No one is proposing a white supremacist Islam (which would be insane), but apparently so-called Sunnis (like Siraj Wahhaj) will tolerate a black supremacist Islam. It is not white Muslims’ job to “fight white supremacy”, especially when those telling us to do seem to be closet black supremacists. Despite what you may delude yourself into believing, white supremacy is not that big of a problem in the world today, and it is certainly not big enough to make fighting it a top-priority .

  24. To everyone trying to claim parity between white and black people in society; sorry, not there. White people, even after we accepted Islam, are going to receive a different role in society than black people (or for that matter, Latinos or Asians). That just goes without saying. Believing otherwise is living in a fantasy world. I am not a self-hating White man, and I get tired of anyone who wants me to feel leftist White guilt pretty quickly; but if I use the space that’s been given to me by virtue of being white to do anything but speak out against White Supremacy (which is absolutely a problem), than I deserve to be reproved for it. I notice the extremists on all sides once again just start throwing around buzzwords; Umar’s a White Supreamcist when he doesn’t approve every crazy Jihadi’s rantings, or crticizes Somali society, but he’s a self-hating Black Supremacist when he points out that society is not racially integrated?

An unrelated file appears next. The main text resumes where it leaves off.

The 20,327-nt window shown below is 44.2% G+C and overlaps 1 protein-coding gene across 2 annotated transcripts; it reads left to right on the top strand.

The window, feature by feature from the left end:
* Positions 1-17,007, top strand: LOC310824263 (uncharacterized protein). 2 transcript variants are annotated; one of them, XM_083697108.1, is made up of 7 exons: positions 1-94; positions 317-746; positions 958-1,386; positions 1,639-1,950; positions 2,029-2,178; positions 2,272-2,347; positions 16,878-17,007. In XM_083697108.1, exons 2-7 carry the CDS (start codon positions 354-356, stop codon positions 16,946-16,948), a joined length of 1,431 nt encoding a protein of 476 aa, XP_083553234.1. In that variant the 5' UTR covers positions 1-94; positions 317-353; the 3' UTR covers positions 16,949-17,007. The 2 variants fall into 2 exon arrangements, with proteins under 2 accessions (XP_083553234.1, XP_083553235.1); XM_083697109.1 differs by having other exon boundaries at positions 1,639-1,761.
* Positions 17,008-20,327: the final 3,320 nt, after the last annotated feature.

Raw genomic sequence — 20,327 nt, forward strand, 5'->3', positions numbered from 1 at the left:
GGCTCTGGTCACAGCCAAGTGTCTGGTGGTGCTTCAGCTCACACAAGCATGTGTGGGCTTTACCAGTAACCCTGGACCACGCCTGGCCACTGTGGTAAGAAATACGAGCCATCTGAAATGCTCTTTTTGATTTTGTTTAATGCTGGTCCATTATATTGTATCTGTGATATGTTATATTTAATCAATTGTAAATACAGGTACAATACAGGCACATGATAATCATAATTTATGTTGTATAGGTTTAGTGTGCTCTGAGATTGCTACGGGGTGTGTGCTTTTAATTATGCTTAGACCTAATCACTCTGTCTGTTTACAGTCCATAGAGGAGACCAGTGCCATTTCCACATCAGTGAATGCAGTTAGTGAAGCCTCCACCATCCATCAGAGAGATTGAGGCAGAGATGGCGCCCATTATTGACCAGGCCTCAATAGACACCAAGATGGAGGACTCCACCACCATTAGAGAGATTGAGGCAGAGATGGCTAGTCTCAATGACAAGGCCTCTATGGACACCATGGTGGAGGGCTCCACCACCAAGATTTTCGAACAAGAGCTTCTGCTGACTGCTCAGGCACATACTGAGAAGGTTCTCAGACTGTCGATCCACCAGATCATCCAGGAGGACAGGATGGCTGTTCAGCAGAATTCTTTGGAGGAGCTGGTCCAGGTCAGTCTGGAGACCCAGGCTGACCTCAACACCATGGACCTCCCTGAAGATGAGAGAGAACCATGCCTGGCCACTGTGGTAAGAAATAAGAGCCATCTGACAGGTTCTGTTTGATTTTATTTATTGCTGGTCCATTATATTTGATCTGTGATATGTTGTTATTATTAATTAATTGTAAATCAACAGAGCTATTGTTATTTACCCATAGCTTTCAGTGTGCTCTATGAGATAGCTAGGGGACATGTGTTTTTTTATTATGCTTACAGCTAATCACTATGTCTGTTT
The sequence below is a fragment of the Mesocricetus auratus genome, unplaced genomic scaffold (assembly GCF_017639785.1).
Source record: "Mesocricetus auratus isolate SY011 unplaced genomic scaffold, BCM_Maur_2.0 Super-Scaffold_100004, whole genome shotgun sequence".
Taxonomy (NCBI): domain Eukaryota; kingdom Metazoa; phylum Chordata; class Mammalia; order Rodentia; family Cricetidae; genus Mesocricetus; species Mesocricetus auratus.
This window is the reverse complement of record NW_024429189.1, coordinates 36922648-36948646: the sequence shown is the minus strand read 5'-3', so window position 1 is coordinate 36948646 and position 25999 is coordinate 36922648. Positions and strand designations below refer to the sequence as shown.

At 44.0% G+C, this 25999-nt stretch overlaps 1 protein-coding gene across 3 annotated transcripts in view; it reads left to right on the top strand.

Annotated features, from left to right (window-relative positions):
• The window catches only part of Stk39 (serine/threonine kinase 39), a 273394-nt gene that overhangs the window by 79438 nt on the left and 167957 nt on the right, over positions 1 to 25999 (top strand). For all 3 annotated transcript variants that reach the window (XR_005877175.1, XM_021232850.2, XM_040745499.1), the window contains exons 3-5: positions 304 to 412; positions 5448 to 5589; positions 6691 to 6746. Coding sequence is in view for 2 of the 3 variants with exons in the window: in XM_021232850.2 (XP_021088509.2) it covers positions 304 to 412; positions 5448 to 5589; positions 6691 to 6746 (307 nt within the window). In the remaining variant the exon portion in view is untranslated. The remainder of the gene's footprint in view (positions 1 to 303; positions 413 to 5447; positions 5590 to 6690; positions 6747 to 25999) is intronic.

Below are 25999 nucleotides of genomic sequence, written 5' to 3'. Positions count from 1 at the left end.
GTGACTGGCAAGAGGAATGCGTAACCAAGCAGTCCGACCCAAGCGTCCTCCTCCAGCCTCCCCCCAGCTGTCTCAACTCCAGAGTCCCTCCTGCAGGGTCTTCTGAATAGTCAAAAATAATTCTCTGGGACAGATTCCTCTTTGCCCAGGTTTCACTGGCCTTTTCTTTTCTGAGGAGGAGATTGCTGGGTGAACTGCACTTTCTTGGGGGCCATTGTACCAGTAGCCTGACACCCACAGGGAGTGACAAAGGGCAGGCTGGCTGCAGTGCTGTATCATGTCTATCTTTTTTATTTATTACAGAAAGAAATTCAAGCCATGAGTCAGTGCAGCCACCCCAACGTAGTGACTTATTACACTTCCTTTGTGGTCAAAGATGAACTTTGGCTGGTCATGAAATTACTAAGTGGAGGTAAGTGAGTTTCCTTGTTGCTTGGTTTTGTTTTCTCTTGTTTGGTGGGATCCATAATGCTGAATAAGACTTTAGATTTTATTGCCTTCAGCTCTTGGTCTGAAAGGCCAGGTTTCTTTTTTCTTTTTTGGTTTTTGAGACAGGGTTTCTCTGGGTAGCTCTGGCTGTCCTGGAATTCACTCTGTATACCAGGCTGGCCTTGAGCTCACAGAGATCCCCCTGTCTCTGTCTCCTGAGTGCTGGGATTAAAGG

25. Ok Umar,
    So on one hand we as white muslims are to reject white supremacy and work to fight it in our community (as if this is our sole mission in life) and at the same time we are to go and benefit from the system that supports that supremacy, even though as you have mentioned on many occasion, we will be rejected by those that run that system for our Islam.